Eating in public naturally involves following a code of manners, like no belching in many cultures around the globe. But for once, wouldn't it be nice if you could just burp loud and proud?
The Geneva-based World Burping Federation (WBF) is dedicated to removing the stigma of burping by hosting contests worldwide. At the inaugural championships last Friday, 35-year-old pizza chef and competitive eater Tim Janus chugged about two gallons of Diet Coke and Mountain Dew to belch for 18.1 seconds, setting a new record for the world's longest burp. The event focused on duration and did not include decibel burping, which is judged according to loudness and requires special permits as the exercise frequently violates noise restrictions for public places. But not to worry, the WBF's advocacy efforts will expand to include decibel-based and even burp-talking contests in the near future.
Mainstream acceptance of burping may be a ways away, but as the phenomenon is a fundamental part of the digestive process, it's unclear how it became such a widespread taboo. Indeed, Judith Martin, better known as Miss Manners, notes in her Guide to Excruciatingly Correct Behavior: "It is strange, but nevertheless generally recognized, that some inevitable natural phenomena, such as coughing, are socially acceptable, and others, such as burping, are not. (Perhaps it is because society recognizes the necessity of breathing, but ignores digestion as much as possible.) The correct thing to do, therefore, is to treat the burp as if it were a socially acceptable cough."
But not all belching is harmless--in fact, bovine burps are serious pollutants. Cows have digestive bacteria in their stomachs that cause their flatulence to be infused with methane, a greenhouse gas that is 20 times more potent than carbon dioxide. The average adult cow expels 200 to 400 pounds of methane a year, and with about 1.2 billion total in the world, cattle are one of the largest methane sources. According to a report from the United Nations' Food and Agriculture Organization, livestock are responsible for 18% of greenhouse-gas emissions worldwide, more than all planes, trains and automobiles combined.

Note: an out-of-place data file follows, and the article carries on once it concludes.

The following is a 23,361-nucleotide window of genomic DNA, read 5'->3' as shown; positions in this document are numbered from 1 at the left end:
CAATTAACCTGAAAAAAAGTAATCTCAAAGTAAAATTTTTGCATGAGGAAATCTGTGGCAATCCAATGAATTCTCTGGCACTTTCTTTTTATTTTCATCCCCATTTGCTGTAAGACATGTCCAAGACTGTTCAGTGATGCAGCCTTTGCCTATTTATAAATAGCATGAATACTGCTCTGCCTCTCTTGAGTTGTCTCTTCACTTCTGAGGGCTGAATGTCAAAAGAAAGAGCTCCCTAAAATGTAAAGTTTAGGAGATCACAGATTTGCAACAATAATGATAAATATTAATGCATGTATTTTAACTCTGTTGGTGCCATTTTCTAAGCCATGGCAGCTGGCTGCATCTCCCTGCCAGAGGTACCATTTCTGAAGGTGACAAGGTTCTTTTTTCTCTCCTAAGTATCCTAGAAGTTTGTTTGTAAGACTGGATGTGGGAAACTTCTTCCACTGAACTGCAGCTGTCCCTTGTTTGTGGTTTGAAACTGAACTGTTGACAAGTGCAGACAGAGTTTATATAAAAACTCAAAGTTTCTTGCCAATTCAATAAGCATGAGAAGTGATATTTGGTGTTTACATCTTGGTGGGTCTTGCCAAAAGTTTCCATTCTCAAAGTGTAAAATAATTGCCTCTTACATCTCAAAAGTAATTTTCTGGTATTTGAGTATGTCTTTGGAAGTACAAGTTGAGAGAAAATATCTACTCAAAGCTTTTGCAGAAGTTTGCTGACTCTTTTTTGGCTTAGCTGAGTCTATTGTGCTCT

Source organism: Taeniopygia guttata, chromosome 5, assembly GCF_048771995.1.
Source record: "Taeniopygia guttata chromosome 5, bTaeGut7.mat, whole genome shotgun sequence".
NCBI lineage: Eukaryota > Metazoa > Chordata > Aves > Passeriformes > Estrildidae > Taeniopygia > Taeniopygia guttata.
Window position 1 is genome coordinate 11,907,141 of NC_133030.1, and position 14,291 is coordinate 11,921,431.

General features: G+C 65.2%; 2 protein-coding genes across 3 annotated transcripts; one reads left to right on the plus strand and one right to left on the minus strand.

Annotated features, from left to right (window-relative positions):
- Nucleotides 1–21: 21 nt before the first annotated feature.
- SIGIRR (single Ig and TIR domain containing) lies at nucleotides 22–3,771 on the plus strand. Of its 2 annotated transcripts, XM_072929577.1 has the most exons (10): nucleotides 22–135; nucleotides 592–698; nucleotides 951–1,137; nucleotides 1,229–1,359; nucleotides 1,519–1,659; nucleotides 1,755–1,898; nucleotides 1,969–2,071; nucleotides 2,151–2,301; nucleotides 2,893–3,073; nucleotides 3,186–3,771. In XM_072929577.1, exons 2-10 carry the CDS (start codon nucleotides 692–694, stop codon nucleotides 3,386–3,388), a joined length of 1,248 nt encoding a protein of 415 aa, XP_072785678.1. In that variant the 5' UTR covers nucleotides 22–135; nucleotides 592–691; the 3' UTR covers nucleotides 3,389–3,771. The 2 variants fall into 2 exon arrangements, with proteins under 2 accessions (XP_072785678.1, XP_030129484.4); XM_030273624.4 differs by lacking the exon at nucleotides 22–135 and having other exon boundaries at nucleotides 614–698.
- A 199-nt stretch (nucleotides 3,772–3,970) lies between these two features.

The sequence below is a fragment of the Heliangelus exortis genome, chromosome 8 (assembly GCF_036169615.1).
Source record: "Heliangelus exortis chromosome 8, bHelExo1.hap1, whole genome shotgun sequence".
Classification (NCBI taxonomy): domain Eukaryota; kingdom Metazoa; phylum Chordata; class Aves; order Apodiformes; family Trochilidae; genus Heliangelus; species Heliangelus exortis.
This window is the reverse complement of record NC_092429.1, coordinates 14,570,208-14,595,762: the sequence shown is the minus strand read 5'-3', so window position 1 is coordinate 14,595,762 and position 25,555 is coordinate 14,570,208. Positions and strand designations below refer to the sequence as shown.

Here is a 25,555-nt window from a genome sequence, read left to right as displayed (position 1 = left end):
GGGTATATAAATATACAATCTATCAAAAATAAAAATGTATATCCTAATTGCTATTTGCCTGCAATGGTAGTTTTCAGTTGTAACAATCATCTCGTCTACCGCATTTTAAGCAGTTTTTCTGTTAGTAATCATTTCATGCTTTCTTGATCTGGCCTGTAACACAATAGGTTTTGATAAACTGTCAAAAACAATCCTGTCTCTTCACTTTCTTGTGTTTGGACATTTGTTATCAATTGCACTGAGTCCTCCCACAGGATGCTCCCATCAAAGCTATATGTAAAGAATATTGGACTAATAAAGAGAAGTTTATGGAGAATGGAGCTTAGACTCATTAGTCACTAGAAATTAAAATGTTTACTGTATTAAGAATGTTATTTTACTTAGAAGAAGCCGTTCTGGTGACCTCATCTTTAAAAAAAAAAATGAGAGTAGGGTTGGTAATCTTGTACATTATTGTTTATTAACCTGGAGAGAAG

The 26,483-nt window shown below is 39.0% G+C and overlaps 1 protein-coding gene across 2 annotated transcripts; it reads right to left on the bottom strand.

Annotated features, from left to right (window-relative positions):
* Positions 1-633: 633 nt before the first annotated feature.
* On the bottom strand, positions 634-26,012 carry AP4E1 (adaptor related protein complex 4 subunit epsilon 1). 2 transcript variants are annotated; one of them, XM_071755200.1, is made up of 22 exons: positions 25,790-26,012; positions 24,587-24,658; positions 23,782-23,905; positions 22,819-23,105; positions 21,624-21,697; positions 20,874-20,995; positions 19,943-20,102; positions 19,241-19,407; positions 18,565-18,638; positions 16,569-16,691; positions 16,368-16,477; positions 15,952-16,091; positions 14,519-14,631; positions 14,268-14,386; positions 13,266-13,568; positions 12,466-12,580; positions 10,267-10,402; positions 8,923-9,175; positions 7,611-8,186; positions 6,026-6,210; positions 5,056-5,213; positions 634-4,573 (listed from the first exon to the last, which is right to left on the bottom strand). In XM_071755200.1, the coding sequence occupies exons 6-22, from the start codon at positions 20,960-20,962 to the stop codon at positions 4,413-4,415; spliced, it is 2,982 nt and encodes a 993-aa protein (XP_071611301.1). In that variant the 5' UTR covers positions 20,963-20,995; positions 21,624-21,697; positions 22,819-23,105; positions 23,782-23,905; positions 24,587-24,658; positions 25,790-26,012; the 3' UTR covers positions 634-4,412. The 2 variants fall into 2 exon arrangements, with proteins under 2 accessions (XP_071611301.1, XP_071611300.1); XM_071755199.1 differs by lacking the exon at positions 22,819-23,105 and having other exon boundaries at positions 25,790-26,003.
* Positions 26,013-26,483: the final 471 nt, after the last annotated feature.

Current research on minimizing cattle emissions include methods like changing their feed and developing a methane-minimizing vaccine. And for us humans? You may need to start drinking less soda or maybe head to Bahrain, one of the few remaining places where a belch is considered a compliment. Another burp-friendly destination is Germany, where encouraging the practice apparently originated from the religious reformer Martin Luther, who allegedly said: "Warum pfurzet und ruelpset ihr nicht, hat es euch nicht geschmecket?" (Or: "Why don't you farteth and burpeth, didn't you fancy the meal?")
Cover Image Credit: Matt Murphy